11. 11. In a more recent decision, (December 7, 2006)26 the Court of Justice went evenfurther in the above direction, as it clearly rejected the application of Directive 93/83,in a similar case (works communicated by means of television sets installed in hotelroom where the signals were transmitted by satellite), and applied directly article 3 ofthe new Directive 29/2001, according to which: “Member States shall provide authors with the exclusive right to authorise orprohibit any communication to the public of their works, by wire or wireless means,including the making available to the public of their works in such a way thatmembers of the public may access them from a place and at a time individuallychosen by them”. The E.C.J. observed that the Directive “doesn’t contain a definition of the term ofcommunication to the public”, but this time it doesn’t make a direct reference to theMember States legislation for the purpose of determining the meaning and scope ofthis concept. In the opposite, it decides that this concept “must be given anautonomous and uniform interpretation throughout the Community”. As clarified inRecital 23 of the Directive 29/2001, the right of communication to the public “…should be understood in a broad sense covering all communication to the public notpresent at the place where the communication originates. This right should cover anysuch transmission or retransmission of a work to the public by wire or wireless means,including broadcasting. This right should not cover any other acts..” As we may see,this broad definition not only excludes the application of Directive 93/83 to the newdigital media, but also undermines its application to analogue media (…anytransmission or retransmission of a work to the public by wire or wireless means,including broadcasting). We may then conclude, that the latter has been completelyoverlapped by the more recent and general directive 29/2001. 3.2.2. Impact of the application 29/2001, to digital transmissions The CopyrightDirective 29/2001 requires Member States to provide for a general right ofcommunication to the public, including a right to make content available on-line. Thisright is supposed to be exercised at the national level, where communication to thepublic takes place. This means that, rights for any act of making available to the26 11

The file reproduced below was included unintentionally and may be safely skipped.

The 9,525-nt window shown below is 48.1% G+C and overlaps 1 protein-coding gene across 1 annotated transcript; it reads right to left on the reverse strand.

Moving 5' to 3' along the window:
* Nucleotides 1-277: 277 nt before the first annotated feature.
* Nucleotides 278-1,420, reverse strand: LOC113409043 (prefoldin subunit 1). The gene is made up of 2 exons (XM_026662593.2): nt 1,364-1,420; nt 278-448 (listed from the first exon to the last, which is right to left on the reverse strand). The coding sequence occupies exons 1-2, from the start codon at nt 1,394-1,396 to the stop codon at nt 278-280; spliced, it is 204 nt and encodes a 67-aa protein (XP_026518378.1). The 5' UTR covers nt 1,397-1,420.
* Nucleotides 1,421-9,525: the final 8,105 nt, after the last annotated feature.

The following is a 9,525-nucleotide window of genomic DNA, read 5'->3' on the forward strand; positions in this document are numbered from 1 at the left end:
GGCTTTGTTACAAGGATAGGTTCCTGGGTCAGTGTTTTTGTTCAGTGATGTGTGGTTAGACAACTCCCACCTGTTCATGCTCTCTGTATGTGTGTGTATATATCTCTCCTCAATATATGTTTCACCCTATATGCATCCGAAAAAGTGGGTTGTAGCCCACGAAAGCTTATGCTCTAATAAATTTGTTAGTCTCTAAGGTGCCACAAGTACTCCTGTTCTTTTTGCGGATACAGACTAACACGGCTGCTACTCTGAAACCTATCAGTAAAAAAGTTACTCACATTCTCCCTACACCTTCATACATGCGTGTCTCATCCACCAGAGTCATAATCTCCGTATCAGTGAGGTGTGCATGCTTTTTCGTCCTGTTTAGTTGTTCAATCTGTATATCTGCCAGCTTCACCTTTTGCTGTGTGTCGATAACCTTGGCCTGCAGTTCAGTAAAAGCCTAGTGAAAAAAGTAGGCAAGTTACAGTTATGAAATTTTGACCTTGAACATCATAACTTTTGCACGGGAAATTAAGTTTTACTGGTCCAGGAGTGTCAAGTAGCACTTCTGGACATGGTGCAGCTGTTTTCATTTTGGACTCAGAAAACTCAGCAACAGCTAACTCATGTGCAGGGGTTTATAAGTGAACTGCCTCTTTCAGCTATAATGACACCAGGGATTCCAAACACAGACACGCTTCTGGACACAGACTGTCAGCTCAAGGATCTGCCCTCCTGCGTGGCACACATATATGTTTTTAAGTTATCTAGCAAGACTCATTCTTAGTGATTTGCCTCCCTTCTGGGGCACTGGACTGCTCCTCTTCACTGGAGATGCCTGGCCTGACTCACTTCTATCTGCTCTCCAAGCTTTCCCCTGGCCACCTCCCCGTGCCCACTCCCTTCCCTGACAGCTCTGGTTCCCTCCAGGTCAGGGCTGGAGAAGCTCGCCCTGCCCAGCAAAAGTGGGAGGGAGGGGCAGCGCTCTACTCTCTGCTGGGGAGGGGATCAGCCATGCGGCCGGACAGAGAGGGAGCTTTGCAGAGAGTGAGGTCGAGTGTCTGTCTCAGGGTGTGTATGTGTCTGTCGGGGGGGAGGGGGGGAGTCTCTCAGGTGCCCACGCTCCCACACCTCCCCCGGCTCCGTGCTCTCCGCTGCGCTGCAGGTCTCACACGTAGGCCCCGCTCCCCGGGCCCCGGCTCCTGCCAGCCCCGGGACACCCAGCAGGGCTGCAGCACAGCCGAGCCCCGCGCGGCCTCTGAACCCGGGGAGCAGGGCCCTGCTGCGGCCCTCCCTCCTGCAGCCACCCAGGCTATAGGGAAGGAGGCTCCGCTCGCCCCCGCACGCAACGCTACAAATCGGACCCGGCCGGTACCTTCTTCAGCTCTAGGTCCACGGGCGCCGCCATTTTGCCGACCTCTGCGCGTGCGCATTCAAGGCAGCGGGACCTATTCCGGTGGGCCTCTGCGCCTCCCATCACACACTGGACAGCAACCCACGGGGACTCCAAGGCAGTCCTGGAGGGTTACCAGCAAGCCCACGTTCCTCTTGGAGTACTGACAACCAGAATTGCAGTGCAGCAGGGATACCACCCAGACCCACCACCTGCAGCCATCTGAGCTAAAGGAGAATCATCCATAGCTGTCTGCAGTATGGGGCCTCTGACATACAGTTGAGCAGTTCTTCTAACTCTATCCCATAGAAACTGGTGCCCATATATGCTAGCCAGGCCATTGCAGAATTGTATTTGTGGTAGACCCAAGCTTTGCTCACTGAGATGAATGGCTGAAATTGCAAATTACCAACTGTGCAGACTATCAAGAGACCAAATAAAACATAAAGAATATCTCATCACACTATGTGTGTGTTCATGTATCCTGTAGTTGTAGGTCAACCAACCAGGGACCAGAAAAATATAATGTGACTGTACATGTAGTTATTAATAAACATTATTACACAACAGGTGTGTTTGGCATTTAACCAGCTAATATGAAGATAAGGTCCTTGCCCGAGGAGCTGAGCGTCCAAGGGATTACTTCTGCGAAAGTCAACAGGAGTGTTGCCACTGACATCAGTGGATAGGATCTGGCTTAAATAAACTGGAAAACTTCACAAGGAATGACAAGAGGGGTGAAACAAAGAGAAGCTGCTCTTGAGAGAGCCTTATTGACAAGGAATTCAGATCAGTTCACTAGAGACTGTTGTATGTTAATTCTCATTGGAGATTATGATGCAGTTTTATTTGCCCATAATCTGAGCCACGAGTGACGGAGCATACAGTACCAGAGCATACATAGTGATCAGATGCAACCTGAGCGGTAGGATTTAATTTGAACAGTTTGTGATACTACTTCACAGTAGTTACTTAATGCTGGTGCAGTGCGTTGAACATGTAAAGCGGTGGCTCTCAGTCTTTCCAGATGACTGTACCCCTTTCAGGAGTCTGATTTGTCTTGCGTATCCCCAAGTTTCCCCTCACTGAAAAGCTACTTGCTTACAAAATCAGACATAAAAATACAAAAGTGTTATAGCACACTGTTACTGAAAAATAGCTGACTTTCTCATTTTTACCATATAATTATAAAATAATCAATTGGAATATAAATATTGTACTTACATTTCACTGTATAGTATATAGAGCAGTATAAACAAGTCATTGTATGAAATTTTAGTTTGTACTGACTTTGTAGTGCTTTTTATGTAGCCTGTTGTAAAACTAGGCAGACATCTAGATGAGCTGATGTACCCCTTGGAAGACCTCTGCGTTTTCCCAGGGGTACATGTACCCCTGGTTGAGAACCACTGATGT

12. 12. public through Internet by means of P2P or web casting, or any other kind ofcommunication to the public, must be cleared for every territory where a work ismade available to the public. We may notice here, that, according to the previousDirective, the broadcasting right was supposed to be exercised exclusively in theemission country, according to the law of this country. In this sense, Directive 29/2001 brings to the foreground the reception theorieselaborated and abandoned during the eighties27. That means that any copyright holderwhose work has been made available to the public without his consent, may claimdamages in the courts of his country, according to the law of this country or to thelaw of any other country where he suffers a loss. National jurisdictions, as well asrecent legal theory are oriented towards this direction28: indeed, while Internet streaming / simulcasting may be assimilated tobroadcasting, in case of on-demand services and “online retail” of films or music, therelevant act under copyright may take place in the country where the consumer hasaccess to the relevant services (in fact it is in this country where consumption takesplace, that the copyright owner suffers a loss). 3.3. Revision of the Directive 93/83 ? The European Commission has neverabandoned the vision of a pan European television and of the construction of a singleEuropean audiovisual area, and this, in spite of the lack of interest of bothbroadcasting and film sectors, as mentioned above29. The proposal to revise Directive93/83 in order to extend its application or extend the emission theory to the digitalMedia has come to the European public agenda more than once30 and this, besides ofthe strong reaction of right holders. EBU and British broadcasters claimed, howeverthe extension of the emission theory in the digital environment, as the footprinttheories adopted by the 29/2001 Directive always present a danger for broadcastingservices. The most important right holders argument versus the extension of the27 Deliyanni28 Lucas nomologia2930 12